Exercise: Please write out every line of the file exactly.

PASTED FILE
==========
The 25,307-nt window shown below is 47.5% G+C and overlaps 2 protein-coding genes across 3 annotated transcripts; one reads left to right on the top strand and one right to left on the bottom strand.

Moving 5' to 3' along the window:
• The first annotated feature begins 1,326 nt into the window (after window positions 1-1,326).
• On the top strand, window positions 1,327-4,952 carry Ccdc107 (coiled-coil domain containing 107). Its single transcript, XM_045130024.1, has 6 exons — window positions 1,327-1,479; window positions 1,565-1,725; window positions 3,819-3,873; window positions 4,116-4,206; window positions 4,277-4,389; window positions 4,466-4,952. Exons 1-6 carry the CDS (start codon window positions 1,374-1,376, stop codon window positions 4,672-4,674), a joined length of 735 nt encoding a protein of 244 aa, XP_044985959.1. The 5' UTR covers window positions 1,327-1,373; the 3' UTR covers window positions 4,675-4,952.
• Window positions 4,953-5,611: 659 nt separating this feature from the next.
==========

The 25,307-nt window shown below is 47.5% G+C and overlaps 2 protein-coding genes across 3 annotated transcripts; one reads left to right on the top strand and one right to left on the bottom strand.

Moving 5' to 3' along the window:
• The first annotated feature begins 1,326 nt into the window (after window positions 1-1,326).
• On the top strand, window positions 1,327-4,952 carry Ccdc107 (coiled-coil domain containing 107). Its single transcript, XM_045130024.1, has 6 exons — window positions 1,327-1,479; window positions 1,565-1,725; window positions 3,819-3,873; window positions 4,116-4,206; window positions 4,277-4,389; window positions 4,466-4,952. Exons 1-6 carry the CDS (start codon window positions 1,374-1,376, stop codon window positions 4,672-4,674), a joined length of 735 nt encoding a protein of 244 aa, XP_044985959.1. The 5' UTR covers window positions 1,327-1,373; the 3' UTR covers window positions 4,675-4,952.
• Window positions 4,953-5,611: 659 nt separating this feature from the next.